XHP70.2 dedoming pictures and VIDEO added

Interesting! :sunglasses: Judging from the pictures the tint of the sliced XHP50.2 6000K gets close to the 4000K Luxeon V. Does the XHP50.2 look like 4000K or 5000K also in reality?

There is a dedicated tool called a microtome to cut very slim slice of materials to be view under a microscope. They are also used in pogotonomy (the art of shaving).
A microtome has a chisel profil with a flat ground or an hollow ground. An hollow ground makes it a very good slicer, the blade being very thin behind the edge.

Probably low grade carbon steel but here an example : Straight Razor for Simple Hand Microtome = 18$
Rasoir de microtome = 8,90€

Traditionnal japanese razors (kamisori) also have a chisel ground but are much more expensive : ebay

All those blades are pretty simple to sharpen and hone with waterstones, plenty of videos on youtube

Today I started to sharpen a knife, which cost about a dollar (yeah, I collected some sharpening stones and “scary sharp” lapping sheets). Hopefully, I will have the desired blade, something similar than in your picture. The only problem, that I can’t create such beautiful blade shape, as some of the Japanese sharpeners on Youtube. Maybe, it will just take some more time.

That pogotonomy… this is, when someone cuts a piece of hair to 14 pieces? Maybe I will be able to do the same, although not lengthwise but breadthwise :person_facepalming:

5000K, maybe a bit lower, very close to the 4800K in one of my special edition S1R Baton II’s. But I’m considering buying an MHVast TS70 and also slicing the dome.

I need one of those scalpels the guys are mentioning here… Damn!

1mm aluminium plate for an XHP70 … interesting … at first I was afraid of using the 1.33mm thick washer on my XM-L nock-off looking LEDs, but 1.04 worked good as well.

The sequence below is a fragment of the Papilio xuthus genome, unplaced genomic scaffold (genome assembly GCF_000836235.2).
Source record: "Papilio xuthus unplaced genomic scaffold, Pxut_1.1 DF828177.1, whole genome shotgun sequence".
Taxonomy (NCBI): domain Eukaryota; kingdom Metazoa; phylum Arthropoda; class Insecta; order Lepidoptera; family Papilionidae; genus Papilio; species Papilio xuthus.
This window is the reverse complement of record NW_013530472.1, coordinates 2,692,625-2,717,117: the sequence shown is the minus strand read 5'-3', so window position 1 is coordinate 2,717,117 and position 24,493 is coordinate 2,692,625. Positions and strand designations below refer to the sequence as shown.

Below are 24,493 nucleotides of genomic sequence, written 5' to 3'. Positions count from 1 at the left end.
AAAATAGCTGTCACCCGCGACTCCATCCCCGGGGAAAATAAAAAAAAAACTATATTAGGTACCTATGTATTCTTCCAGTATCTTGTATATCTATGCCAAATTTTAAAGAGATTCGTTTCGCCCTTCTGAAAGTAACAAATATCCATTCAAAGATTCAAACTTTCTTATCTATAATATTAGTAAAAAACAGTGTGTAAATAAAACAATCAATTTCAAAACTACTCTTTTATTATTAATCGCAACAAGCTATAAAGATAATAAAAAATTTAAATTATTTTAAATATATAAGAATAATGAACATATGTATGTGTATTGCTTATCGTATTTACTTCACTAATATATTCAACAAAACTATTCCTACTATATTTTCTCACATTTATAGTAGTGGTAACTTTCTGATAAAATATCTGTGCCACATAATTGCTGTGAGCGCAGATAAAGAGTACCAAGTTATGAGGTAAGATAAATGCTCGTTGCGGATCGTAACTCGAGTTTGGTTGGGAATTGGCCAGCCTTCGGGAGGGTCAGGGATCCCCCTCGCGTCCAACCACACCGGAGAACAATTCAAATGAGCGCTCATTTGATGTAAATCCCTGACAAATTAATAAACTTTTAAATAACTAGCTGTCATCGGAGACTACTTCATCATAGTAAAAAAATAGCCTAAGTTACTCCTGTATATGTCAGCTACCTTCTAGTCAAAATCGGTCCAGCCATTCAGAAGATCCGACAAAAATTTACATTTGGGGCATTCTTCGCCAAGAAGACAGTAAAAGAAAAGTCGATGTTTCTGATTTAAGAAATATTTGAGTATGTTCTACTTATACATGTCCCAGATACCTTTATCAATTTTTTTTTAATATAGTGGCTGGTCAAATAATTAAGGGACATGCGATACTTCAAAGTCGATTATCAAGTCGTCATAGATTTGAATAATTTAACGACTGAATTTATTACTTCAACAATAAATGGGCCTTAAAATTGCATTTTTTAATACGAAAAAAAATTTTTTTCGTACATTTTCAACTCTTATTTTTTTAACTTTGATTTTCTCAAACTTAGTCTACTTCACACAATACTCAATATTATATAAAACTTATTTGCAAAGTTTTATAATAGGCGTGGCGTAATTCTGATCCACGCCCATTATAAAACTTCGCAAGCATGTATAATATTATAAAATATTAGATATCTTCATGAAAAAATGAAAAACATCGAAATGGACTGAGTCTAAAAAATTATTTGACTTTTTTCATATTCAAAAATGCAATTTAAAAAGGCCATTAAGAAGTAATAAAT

Unfortunately, my cut does not look better than these :smiley: I will post some pictures also, if I find out how to make beamshot pictures with an anyway dead lamp :slight_smile: (some wires and batteries will do, I think)

Instead of flooding this thread with pictures, I have opened a new one :slight_smile:

Thanks so much. Good job my friend

This is the result thanks to your work. So, thank you zozz

Nice job! What flashlight?

Today I will receive my XHP leds. Slicy-clicy? :smiley:


I like this idea :slight_smile:

In this evening I made it real. I have sanded my dedomed LEDs as well. I have used lapping sheets also.

Maybe, this is the best picture from the below thread:

My dedomed LEDs are in that thread (picture heavy): Cheap chinese lamp dedoming pictures.

Need to make a Sticky of this thread ?


In the first shot of the XHP70.2 with only the phosphor removed from the die and the dome still on, would leaving the led like this improve the tint in a flooder if throw isn’t the goal? curious if anyone’s done this for some reason and what their result was.

Refreshing this a bit after a long while. Has there been any ways to dedome a XHP70.2? Or is slicing the only way?

I love my 3000K Convoy M26D with pebbled TIR as a evening/reading light, but it’s still a bit too cool, especially since I’ve dedomed my 519A 2700K D4V2. The pebbled TIR will take care of any tint shift etc, so I won’t be removing the surrounding phosphor